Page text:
Mukoko wins $150k compensation for torture

Human rights activist and Zimbabwe Peace Project director, Jestina Mukoko

DEMOCRACY activist Jestina Mukoko scored a major victory against the State after she was awarded $100 000 as damages and a further $50 000 in legal costs following her litigation against the Zimbabwe Republic Police (ZRP) following her abduction and torture in 2008.


Mukoko was abducted from her home in Norton on December 3, 2008 by State security agents and spent almost three weeks at an unknown detention area. She was accused of plotting to topple then President Robert Mugabe’s administration through recruiting people to undergo military training in neighbouring Botswana.

The matter fell apart in September 2009 when the Supreme Court granted a permanent stay of prosecution in her favour due to the violation of several of her fundamental rights by State security agents then under Didymus Mutasa.

In her application, she had argued that she had been subjected to torture and inhuman, degrading treatment.

In a deed of settlement forming part of the court record, dated September 27, 2018 the money is supposed to be settled on or before October 31, 2018.

“And whereas the parties, following extensive negotiation have since reached common ground and are now desirous to settle all outstanding issues between them arising from the plaintiffs’ (Mukoko) claims, now therefore the parties have agreed as follows,” read the deed of settlement.

“That the first defendant (Minister of State Security, Lands and Land Reform) pay to the plaintiff as damages in respect of her claims the sum of $100 000.

“That the second defendant (Minister of Home Affairs) pay to the plaintiff as contribution towards her legal costs the sum of $50 000 and the payment of the agreed amounts be made on or before October 31, 2018.”

In terms of the deed of settlement, the other defendants who had been part to the litigation had their matter withdrawn with no order as to costs.

The Zimbabwe Peace Project (ZPP) and Zimbabwe Lawyers for Human Rights (ZLHR) in a statement yesterday described the matter as victory for the rule of law, constitutionalism and a mortal blow to impunity.

“This outcome will not make up for the scars inflicted on her, but it will contribute to the healing process while emboldening all those who may still be pursuing justice against the excesses of the State, including those who suffered a similar fate like hers, who are yet to get justice,” ZPP and ZLHR said.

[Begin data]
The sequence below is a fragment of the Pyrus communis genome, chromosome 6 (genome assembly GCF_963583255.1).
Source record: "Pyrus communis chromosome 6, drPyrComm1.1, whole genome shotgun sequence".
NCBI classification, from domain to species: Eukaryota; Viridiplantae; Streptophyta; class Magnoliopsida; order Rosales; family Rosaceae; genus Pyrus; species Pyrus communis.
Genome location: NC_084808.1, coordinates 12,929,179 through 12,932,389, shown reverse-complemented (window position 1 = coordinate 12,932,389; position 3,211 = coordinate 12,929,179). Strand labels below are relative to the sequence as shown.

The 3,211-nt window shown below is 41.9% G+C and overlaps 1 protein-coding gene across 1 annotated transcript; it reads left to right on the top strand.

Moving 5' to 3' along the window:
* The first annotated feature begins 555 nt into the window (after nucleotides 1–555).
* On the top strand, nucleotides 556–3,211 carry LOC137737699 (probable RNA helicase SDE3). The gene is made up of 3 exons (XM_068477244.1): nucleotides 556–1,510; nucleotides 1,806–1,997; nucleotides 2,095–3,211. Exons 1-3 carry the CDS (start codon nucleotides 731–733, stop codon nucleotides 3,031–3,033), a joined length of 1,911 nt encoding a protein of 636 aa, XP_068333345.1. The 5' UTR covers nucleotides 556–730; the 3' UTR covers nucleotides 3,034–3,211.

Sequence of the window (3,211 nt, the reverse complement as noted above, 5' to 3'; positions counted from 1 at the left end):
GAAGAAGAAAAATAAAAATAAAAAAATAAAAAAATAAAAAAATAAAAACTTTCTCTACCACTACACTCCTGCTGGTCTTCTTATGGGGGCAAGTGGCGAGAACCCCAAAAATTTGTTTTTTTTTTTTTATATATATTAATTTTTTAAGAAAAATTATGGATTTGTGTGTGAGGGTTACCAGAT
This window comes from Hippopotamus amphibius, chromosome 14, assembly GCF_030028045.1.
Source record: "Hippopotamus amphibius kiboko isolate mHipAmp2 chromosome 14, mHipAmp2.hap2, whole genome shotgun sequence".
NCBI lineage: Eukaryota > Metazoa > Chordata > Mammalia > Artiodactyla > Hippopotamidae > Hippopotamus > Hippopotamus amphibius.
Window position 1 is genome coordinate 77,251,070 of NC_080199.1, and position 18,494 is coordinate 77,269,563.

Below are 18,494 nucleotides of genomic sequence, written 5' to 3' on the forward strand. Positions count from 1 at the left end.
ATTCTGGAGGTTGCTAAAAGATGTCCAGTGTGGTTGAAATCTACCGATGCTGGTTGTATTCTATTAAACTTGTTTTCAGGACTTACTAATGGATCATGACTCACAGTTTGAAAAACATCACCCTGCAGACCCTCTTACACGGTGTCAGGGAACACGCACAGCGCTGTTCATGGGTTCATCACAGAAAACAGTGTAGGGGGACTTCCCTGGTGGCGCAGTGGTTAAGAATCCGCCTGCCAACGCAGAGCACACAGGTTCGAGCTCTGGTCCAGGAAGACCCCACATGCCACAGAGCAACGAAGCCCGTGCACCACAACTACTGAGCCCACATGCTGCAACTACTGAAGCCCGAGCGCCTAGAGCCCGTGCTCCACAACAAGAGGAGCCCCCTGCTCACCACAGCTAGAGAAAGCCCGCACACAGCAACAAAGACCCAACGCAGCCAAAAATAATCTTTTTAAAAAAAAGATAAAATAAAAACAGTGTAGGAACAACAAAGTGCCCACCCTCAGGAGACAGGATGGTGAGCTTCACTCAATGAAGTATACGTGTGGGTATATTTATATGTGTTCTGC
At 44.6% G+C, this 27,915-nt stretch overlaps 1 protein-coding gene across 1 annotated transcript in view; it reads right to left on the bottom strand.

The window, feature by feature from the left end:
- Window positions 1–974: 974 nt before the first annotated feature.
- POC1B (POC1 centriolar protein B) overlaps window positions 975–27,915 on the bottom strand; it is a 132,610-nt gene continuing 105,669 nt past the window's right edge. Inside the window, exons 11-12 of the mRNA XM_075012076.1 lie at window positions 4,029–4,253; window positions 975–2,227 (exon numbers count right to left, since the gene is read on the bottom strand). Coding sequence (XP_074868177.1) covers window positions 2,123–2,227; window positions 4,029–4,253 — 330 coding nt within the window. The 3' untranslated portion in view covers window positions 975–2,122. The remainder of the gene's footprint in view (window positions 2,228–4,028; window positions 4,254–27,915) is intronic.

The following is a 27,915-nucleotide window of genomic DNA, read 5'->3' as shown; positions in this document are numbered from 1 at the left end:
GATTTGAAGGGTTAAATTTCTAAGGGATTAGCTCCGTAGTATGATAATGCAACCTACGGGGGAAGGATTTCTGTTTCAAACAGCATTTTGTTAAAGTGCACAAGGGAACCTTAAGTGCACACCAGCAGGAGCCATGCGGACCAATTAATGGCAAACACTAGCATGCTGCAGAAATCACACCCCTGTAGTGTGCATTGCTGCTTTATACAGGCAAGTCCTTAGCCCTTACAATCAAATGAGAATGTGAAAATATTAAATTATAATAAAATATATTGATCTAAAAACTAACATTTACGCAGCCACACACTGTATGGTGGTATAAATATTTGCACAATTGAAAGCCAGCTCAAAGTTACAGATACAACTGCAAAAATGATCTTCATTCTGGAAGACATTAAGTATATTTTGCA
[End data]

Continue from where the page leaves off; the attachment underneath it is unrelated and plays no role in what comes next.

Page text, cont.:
Mukoko said many others who were abducted or disappeared have had their cases stagnant for years.

“The patrimonial settlement cannot atone for the trauma and suffering that I suffered and went through at the hands of the State security agents who were ruthless, merciless and very evil,” she said.

“It will not make for lost time as my liberty and all other human rights accorded to me by virtue of my being human were unjustifiably curtailed, nor will it provide solace for my traumatised family — my mother, son, brothers, sisters-in-law, extended family, friends and other peace-loving citizens.”


  1. Victory for the rule of law, now can they go ahead and name the very perpetrators who carried out the torture and may they be weeded out of the security service. Well done Jestina brave woman indeed.

  2. agreed sinyo, victory for the rule of law can never be complete until the perpetratrators are named and face justice

  3. sad thing is that this unnecessary burden will be carried by the fiscus, basically common people like me yet the perpetrators walk scot free looking for other victims and the state will pay again………

  4. The court did not clear her from charges of recruiting terrorists! She might have recruited them & they were smoked out of their training hideouts by alert security agents. Mr Coltart admitted to the MDC training hoodlums to cause mayhem.

    In spite of that Police should have followed due process in arresting her. No torture should have been used! Even the rights of a thief or murderer ought to be respected.But that does not make her a saint or a human rights defender .

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